Fear of War

by Andrea Blundell
Reviewed by Dr Sheri Jacobson

Fear of war when there isn’t one going on, or it is in a country far away, is one thing. Fear of war when one is waging in your own continent, or involves friends and family, can feel at an all new level.

How can you navigate fear of war if it’s leaving your frozen and unable to function well? And why is it you take it so hard when others around you seem to just continue on like normal?

You are not alone in your fear of war

It can feel lonely if people around you seem less affected by the horrific news that you are blown away by. You might even feel frustrated and angry that nobody seems to care as much as you do.

But fear of war is common, particularly amongst young people. A survey by the World Economic forum over over 16,000 millennials, for example, found that 54 per cent fear WWIII in their lifetime. And that was in 2020, the number is surely much higher now war has started in Ukraine.

But why do I seem more afraid than my friends?

Some of us seem born with a personality trait of sensitivity. We naturally take things more seriously than others.

But often, if we have a very strong fear reaction, it comes from previous experiences that have left us with a sensitive ‘fight, flight, or freeze’ response.

This can come from things like childhood neglect or trauma, such as abuse. Or it can come from more recent trauma, like being the victim of a crime or an assault.

PTSD and complex trauma

Post-traumatic stress disorder (PTSD) can mean anything you perceive as stressful (and a war would certainly count) leaves you on a cortisol high, unable to think straight. You might be edgy and unsettled, or completely dissociated and numb.

And if it was several childhood experiences that traumatised you, you might have what is now referred to as ‘complex trauma’ or ‘c-PTSD’. This means you have similar symptoms to PTSD, and have for a very long time. You might be so used to living with high anxiety you think it’s normal, but the war is that nudge into a state even you can't navigate.

How can I navigate my war fear?

1. Deal with feelings of powerlessness.

For some, the best way to help the feeling of powerless is by taking what actions you actually can. This can look like:

  • praying or meditating
  • sending donations, signing petitions, protesting
  • connecting with others around you and helping others
  • keeping busy doing things that make you feel valuable.

2. Notice what else you feel beyond fear.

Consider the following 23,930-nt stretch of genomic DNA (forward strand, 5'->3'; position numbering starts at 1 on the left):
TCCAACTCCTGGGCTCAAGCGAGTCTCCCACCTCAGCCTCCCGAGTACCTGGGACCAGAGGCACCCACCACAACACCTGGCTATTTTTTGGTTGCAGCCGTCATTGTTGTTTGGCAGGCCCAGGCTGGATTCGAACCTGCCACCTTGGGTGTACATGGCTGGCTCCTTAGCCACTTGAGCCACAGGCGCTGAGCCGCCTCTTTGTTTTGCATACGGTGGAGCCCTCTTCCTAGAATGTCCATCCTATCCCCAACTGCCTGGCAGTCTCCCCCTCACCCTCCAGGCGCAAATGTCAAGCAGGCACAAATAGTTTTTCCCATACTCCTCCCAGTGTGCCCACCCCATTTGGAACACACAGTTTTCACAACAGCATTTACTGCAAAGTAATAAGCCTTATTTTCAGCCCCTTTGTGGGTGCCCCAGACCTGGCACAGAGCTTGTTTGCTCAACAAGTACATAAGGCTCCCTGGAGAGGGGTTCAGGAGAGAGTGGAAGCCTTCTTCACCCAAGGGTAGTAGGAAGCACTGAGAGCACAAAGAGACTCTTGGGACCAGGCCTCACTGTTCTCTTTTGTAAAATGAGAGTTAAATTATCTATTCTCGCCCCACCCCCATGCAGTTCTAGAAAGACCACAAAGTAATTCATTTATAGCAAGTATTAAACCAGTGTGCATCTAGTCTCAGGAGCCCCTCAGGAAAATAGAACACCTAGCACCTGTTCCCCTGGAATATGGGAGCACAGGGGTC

Don't tend to find jumping into action helps? Try the opposite. Sit very still and spend time noticing your feelings of fear and powerlessness and questioning what else might be going on for you.

A model of powerlessness suggest it tends to consist of four emotions. As well as fear there is anticipation and sadness. So facing up to what you are secretly anticipating through something like journalling, or having a good cry, might help.

And the fourth emotion was found to be acceptance.

Imagine yourself connected to all the other people also feeling fear and powerlessness around the world, and know you are not alone. Nor are you a bad person for being powerless. It's part of the human experience and it's okay to accept that.

3. Watch your media consumption.

Checking the news every five minutes or having alerts for all media outlets is like self-torture if you are an anxiety sufferer. Ask a friend who doesn’t have fear of war or anxiety to text you if something big happens. Otherwise be strict on yourself with how many times a day you check in.

4. Practice diaphragmatic breathing.

Cortisol is released by the brain as part of our body's fear 'cocktail', and drives our feeling of great stress. And research now shows that consistent sessions of deep breathing, where we breathe all the way into our diaphragm, significantly lowers cortisol and anxiety.

5. Use mindfulness.

Fear is a future-based emotion. It is connected to worries about what might happen. When we are fully in the present dealing with what is right in front of us our brain has less room for anxiety.

Mindfulness is a simple technique of pulling your attention into the present that can really help. A research overview of 39 studies concluded it was a reasonable intervention for anxiety.

Aren't I a bad person if I let myself feel okay?

If we don't check the news every five minutes and feel terrible, then aren't we selfish? Non caring?

There is a difference between suffering terribly for things we can't control and having empathy.

And fear is not a helpful emotion. It leaves us so distracted we can't then use our skills to help others. See taking steps to not be so fearful as a way to become a more, and not less, useful citizen.

Is your fear of war out of control? Spending your days frozen and unable to cope? Use our easy booking tool now to find a therapist who is available in the next 24 hours.

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